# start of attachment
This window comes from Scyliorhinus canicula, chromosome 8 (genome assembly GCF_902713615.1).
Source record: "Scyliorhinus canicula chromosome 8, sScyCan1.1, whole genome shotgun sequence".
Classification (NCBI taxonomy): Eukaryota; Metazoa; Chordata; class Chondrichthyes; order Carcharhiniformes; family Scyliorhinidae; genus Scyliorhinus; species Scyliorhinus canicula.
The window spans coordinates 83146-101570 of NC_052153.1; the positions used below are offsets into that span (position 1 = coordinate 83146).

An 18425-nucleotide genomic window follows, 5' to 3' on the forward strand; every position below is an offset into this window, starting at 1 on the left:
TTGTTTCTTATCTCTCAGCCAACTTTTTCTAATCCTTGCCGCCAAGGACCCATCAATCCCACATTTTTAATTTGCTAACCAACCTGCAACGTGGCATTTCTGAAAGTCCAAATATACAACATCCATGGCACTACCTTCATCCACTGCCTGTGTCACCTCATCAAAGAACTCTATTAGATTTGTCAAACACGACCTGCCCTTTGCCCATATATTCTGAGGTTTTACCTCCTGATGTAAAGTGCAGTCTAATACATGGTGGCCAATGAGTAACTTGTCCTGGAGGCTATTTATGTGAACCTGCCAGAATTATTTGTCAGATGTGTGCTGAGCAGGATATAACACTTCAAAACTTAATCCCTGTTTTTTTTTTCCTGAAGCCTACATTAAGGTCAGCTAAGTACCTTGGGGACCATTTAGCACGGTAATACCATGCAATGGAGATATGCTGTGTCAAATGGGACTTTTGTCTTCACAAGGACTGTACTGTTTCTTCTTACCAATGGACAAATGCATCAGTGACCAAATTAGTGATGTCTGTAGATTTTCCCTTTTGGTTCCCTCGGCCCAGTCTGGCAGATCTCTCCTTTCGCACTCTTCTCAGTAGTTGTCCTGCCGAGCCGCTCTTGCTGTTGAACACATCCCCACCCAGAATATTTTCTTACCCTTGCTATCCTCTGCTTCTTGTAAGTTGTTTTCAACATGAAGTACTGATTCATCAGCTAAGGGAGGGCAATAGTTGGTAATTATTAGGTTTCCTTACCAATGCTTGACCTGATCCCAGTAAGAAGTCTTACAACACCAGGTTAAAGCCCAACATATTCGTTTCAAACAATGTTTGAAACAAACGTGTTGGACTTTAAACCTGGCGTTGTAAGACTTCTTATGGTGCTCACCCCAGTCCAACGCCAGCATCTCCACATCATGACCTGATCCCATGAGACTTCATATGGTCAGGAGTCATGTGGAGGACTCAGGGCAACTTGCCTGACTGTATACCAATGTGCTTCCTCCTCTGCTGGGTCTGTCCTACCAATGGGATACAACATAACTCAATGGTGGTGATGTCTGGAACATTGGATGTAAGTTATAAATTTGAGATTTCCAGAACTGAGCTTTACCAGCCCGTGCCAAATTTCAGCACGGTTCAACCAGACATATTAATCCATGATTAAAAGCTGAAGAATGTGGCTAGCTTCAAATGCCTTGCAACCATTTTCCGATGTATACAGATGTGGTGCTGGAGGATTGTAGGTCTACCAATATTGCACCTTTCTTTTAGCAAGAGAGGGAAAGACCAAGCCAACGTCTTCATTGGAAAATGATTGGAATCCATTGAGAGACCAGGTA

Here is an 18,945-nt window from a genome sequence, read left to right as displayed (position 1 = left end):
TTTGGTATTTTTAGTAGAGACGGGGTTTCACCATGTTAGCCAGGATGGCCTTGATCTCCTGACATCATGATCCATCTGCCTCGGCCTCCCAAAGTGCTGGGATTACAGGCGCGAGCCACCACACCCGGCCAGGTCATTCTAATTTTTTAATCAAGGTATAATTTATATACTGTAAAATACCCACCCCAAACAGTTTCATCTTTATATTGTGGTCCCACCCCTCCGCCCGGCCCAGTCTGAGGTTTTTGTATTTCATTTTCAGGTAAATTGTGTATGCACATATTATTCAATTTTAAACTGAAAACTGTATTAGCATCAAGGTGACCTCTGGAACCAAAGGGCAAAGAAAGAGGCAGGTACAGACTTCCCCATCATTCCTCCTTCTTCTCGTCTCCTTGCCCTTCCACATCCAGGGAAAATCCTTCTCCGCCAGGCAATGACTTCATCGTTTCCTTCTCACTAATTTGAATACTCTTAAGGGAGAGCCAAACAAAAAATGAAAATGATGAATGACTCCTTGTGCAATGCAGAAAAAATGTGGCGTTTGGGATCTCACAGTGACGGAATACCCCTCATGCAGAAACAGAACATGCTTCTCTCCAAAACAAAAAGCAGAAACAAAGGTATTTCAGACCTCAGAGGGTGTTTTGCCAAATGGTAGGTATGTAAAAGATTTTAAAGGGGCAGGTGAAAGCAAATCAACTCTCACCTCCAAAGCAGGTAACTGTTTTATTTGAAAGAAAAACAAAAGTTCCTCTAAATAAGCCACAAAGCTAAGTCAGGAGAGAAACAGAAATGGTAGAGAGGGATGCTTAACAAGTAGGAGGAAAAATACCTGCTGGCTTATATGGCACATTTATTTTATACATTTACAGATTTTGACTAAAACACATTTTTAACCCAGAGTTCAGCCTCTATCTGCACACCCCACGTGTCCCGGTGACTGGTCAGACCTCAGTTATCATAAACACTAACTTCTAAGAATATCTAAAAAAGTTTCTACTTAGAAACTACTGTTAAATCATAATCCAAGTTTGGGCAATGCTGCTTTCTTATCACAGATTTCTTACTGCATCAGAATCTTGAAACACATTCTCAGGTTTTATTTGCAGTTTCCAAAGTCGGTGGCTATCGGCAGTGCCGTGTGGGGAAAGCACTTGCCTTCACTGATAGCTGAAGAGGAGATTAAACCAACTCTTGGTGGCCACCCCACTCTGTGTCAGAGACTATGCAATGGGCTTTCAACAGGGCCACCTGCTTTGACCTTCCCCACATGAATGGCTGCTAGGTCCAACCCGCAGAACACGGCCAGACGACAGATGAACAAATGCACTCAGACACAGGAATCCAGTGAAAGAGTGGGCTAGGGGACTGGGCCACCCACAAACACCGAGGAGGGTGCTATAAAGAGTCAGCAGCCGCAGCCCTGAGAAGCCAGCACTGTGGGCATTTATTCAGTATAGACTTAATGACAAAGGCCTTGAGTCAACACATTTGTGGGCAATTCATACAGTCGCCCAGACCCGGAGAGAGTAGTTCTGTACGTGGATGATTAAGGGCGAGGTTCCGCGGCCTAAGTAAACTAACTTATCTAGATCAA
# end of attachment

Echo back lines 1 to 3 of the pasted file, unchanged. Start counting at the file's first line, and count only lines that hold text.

This window comes from Scyliorhinus canicula, chromosome 8 (genome assembly GCF_902713615.1).
Source record: "Scyliorhinus canicula chromosome 8, sScyCan1.1, whole genome shotgun sequence".
Classification (NCBI taxonomy): Eukaryota; Metazoa; Chordata; class Chondrichthyes; order Carcharhiniformes; family Scyliorhinidae; genus Scyliorhinus; species Scyliorhinus canicula.